But don’t let that dissuade you from working. When you hit FRA, the earnings limit disappears, and your monthly payment will be recalculated, increasing your benefits going forward. Then, when you’re finally ready to retire from your practice, your financial outlook will be even brighter.
4. Can I receive a Social Security benefit based on my spouse’s work record?
The short answer is, “it depends.” Spouses are eligible for 50 percent of their husband or wife’s benefits, but there are a few other factors at play.
First, your spouse must be receiving benefits for you to be eligible. You must also wait until FRA to apply. Even then, you’re only eligible to receive the spousal benefit if it’s higher than your own benefit. In short, you cannot take advantage of both the spousal benefit and your own Social Security benefits. It’s one or the other, but always the higher of the two.
5. I’m divorced. Can I collect Social Security benefits off my ex’s record?
Although physicians generally have a divorce rate lower than the national average, the rate is still near 25%. So, we are often asked: can I collect Social Security benefits from an ex?
First, if your marriage lasted 10 years or longer and you are currently not married, you are eligible for spousal benefits. Your ex must be at least 62 years old, and if you’ve been divorced longer than two years, he or she doesn’t need to have filed for you to make a claim.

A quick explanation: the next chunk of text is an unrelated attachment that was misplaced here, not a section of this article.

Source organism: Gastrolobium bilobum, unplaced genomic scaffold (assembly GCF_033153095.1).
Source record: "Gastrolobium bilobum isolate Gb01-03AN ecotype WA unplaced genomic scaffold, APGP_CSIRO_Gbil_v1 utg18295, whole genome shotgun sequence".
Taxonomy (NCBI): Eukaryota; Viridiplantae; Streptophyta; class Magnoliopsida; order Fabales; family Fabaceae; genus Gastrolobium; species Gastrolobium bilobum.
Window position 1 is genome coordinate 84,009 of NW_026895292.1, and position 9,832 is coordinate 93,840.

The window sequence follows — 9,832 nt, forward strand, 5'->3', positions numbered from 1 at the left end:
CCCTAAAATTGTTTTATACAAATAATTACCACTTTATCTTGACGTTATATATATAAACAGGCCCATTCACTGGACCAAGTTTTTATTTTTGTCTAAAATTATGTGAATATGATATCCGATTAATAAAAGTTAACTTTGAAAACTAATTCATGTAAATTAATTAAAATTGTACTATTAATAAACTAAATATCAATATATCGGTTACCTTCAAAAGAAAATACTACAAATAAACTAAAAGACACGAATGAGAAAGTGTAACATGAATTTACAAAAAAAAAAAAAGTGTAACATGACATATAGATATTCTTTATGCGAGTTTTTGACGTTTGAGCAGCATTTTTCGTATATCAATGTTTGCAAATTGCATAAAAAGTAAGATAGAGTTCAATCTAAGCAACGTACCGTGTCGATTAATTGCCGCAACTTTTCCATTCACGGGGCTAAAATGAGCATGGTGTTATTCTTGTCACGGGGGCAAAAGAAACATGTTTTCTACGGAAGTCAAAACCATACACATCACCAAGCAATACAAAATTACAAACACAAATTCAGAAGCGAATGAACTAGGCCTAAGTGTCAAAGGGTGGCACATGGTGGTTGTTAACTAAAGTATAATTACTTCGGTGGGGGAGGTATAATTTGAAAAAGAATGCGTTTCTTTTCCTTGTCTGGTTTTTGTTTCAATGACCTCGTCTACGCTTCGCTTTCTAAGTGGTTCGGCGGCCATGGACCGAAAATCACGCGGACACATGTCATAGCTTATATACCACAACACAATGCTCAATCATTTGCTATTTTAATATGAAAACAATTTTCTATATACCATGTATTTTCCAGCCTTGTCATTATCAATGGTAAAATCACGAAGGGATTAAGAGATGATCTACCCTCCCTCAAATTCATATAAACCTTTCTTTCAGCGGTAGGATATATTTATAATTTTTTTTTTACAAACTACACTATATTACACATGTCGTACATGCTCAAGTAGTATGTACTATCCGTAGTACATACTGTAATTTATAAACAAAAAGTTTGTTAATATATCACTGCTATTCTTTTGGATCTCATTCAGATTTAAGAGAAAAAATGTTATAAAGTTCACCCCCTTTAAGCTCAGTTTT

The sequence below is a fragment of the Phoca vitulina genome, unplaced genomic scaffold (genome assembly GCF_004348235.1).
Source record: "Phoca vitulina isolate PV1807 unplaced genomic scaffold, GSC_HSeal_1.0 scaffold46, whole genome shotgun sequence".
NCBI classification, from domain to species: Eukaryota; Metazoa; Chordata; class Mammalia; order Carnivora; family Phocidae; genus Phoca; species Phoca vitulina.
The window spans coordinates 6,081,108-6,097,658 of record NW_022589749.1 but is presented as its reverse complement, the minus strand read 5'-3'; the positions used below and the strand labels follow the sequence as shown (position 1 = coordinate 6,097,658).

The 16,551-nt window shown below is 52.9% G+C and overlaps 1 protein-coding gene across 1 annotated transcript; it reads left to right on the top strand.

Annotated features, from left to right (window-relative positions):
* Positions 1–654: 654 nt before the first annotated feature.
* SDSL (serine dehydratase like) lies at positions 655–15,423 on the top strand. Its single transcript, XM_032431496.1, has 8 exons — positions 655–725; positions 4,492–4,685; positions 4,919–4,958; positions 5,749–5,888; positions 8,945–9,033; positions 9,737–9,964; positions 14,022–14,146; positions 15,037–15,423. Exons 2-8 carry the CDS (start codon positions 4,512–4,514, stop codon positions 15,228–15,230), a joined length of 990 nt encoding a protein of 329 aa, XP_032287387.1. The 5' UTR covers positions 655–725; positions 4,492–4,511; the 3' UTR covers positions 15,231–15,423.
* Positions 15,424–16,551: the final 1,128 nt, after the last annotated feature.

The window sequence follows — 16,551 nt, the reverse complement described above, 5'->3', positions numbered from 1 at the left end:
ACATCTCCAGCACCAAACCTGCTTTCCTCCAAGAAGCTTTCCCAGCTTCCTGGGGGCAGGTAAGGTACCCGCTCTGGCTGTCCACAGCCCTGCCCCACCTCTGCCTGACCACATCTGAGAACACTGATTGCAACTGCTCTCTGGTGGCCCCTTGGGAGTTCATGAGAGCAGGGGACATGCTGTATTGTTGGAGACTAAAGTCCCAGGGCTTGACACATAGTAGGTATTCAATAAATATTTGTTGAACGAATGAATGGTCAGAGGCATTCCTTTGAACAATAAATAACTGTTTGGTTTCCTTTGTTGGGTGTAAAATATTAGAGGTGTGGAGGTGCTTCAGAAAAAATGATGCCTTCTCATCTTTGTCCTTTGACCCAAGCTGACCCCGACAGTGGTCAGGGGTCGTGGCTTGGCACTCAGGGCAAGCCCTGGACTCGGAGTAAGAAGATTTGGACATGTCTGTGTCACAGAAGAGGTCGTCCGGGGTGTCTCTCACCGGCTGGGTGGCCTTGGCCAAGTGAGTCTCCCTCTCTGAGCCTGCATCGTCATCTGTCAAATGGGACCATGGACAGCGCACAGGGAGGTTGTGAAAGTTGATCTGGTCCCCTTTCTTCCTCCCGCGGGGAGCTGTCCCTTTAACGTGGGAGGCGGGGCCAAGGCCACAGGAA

Also, you’re only eligible to receive benefits from your ex if half of his or her benefits is greater than your own Social Security benefits. Furthermore, you cannot take advantage of both.
6. My spouse has died. When can I apply for a Social Security Survivor Benefit?
If your spouse has died, you can claim your Social Security Survivor Benefits as early as age 60. The benefits will be reduced if claimed before you’ve hit FRA, but this is a good option if you were largely dependent on your spouse for income.
One planning option to consider is the spouse with the highest earnings wait to claim his or her benefits until age 70 when possible. This leaves the surviving spouse with more security should tragedy strike.
While we don’t intend for this list to be your final stop in the quest to maximize your Social Security benefits, we hope it was an excellent start. To learn more about Social Security benefits, visit Meld University and our School of Social Security & Medicare where we have compiled an abundance of useful information on this topic. Additionally, you can always find the most up-to-date information at the official Social Security website.
Securities offered through Triad Advisors, LLC . Member FINRA/SIPC.
Advisory services offered through Meld Financial, Inc.
Triad Advisors and Meld Financial are not affiliated.
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2 – ssa.gov/planners/retire/r&m6.html [1/25/18]
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4 – nber.org/papers/w24226.pdf [1/18]
5 – ssa.gov/planners/taxes.html [1/25/18]